A team of us from the Peace, Freedom and Prosperity Movement had a great opportunity last night to get out and talk to participants in the Occupy Raleigh movement.
Our goal was to educate while supporting the movement, discussing our beliefs as essential identical to theirs. However, as Voluntaryists, we hold one differing principle: No government involvement.

We spoke to a variety of participants from across the political spectrum. Most admitted that while the concepts of Voluntaryism and anarcho-capitalism were new to them, they agreed that people should be allowed to govern themselves and live without coercion.  We also spoke to a few different types of anarchists, who were also supportive.  Interestingly, this negates the assertion on OR’s Twitter that “this is not an anarchist movement”.

The Status of Occupy Raleigh

The movement was denied an extended permit and, from on-ground participant reports, is now allowed sidewalk space by the Capitol.  It is not allowed to move past the sidewalk gates onto Capitol property (even though this property is public, and we witnessed a wedding photo shoot and a zombie flash mob.  Apparently those are fine).  Most of the participants we talked to had been in the space on a daily basis, with some staying nights.  There are daily General Assembly meetings.  Attendees have been assembling supplies into the space for increased safety, including food/water, sleeping bags and pillows.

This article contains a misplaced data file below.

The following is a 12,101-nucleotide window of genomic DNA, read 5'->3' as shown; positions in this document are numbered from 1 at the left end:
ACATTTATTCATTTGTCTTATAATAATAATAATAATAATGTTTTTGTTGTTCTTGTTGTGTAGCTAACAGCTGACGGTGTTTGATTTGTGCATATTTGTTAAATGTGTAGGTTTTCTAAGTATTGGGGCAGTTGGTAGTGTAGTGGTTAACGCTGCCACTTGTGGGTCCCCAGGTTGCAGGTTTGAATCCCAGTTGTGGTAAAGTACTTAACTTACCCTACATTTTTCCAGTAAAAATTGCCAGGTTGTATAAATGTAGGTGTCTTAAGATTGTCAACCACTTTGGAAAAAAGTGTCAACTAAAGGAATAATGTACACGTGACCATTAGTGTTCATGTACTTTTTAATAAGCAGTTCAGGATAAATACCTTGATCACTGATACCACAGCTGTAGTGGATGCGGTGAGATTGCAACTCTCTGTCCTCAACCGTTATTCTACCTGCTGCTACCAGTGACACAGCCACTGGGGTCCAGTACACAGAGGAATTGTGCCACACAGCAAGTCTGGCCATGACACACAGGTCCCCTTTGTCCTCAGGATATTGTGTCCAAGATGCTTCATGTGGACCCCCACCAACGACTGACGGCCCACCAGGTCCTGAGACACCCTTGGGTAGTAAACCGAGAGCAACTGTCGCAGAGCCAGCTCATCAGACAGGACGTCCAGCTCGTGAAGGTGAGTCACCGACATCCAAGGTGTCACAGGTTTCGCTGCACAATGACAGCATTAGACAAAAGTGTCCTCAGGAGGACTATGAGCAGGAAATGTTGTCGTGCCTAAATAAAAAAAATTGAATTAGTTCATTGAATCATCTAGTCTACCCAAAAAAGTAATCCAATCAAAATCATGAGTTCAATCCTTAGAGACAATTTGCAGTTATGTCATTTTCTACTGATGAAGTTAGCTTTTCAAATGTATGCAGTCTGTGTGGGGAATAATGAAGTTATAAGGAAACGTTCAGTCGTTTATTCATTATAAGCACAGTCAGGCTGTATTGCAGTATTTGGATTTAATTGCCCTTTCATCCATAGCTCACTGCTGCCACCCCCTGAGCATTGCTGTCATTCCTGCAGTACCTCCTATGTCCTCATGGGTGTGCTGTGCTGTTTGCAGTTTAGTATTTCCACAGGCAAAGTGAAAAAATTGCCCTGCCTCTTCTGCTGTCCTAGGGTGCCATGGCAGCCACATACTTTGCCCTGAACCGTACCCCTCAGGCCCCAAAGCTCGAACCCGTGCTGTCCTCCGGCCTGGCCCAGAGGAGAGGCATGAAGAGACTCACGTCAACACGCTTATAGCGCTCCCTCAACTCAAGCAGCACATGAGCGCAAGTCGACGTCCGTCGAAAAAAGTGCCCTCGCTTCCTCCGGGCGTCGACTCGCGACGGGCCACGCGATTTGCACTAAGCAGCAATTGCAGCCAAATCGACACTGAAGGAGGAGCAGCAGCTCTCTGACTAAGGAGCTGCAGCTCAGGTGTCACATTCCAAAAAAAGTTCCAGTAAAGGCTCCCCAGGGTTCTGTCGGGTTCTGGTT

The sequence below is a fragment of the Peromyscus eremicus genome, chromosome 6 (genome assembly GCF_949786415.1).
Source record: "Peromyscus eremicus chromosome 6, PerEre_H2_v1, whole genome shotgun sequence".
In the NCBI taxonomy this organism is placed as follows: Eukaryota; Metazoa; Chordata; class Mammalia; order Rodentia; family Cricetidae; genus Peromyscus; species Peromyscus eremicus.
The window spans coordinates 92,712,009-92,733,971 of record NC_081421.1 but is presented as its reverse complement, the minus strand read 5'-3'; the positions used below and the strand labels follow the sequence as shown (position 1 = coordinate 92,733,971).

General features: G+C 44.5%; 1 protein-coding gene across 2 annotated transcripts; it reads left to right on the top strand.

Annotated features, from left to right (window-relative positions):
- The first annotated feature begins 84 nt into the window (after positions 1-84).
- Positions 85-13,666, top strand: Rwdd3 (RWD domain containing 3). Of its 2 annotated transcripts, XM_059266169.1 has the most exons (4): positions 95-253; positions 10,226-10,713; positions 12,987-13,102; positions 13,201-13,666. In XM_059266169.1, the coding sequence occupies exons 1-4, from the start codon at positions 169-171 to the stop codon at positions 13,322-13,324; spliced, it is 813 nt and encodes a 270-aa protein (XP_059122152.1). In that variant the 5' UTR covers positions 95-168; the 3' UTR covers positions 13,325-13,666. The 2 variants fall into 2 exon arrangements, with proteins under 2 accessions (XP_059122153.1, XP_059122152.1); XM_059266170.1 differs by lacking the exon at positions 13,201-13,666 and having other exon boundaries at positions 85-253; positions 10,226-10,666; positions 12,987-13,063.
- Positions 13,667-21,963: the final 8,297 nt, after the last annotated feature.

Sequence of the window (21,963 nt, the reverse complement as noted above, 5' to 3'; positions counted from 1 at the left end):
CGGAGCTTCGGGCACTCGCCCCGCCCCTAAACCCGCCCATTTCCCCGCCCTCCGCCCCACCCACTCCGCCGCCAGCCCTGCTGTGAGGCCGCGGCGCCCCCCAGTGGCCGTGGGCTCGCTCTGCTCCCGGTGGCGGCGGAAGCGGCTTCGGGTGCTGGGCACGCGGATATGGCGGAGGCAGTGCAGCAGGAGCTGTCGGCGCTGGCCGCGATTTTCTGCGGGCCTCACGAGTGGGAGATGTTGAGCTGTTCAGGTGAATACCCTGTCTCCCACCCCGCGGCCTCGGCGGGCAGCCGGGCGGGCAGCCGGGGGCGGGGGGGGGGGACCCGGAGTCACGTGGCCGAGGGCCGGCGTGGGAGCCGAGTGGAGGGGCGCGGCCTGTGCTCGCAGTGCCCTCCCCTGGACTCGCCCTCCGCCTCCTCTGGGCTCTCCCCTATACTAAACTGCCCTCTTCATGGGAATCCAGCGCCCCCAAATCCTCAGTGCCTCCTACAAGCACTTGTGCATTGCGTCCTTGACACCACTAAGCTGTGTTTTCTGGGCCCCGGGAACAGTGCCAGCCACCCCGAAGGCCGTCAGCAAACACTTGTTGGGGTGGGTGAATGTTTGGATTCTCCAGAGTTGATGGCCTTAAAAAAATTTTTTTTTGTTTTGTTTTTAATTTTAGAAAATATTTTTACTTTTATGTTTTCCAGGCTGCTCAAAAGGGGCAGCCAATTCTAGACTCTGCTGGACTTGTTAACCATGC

Examples of Social Media’s Role in the Movement

I spoke with several participants who were actively involved.  When I asked how they first got started or what the best mode of communication within the group is, they each pointed to Twitter as the primary source.   The OR Twitter account includes three different posters, Tweeting multiple times per hour.  OR also employs a Facebook page (about 15 posts within the last hour as I type this), blog, discussion page, and wiki in its efforts to connect interested volunteers with its cause.  Overall, interaction of this type is expected and encouraged; participants even created hashtags and Twitter handles with sidewalk chalk in their space.

What’s Next?

We look forward to joining OR as is feasible, and appreciate their support from last night.  Some event suggestions have included teach-ins, already happening in the @OccupyColleges movement. Stay tuned for more.


Hi fellow liberty supporters,

I wanted to say 2 things:

a) Thank you for your support so far! The Facebook page has grown to around 600 monthly active users. I have enjoyed talking with all of you about what liberty means to you and how it influences your life.

b) I cannot wait for all of you to tune in to the talk I am giving this Sunday 3/27 at 5pm for the Agora I/O Unconference! It is titled “Social Media for Liberty–Creating Non-Coercive Community Through the Power of Networking”. It will explore the strategies for building and sustaining an online community using social media. You can tune in and chat with me here starting at 4:58pm on that day.

Meanwhile, check out this intro I posted about my chat on Stateless Social’s justin.tv channel.

I look forward to seeing all of you there!
Thank you again for all of your support!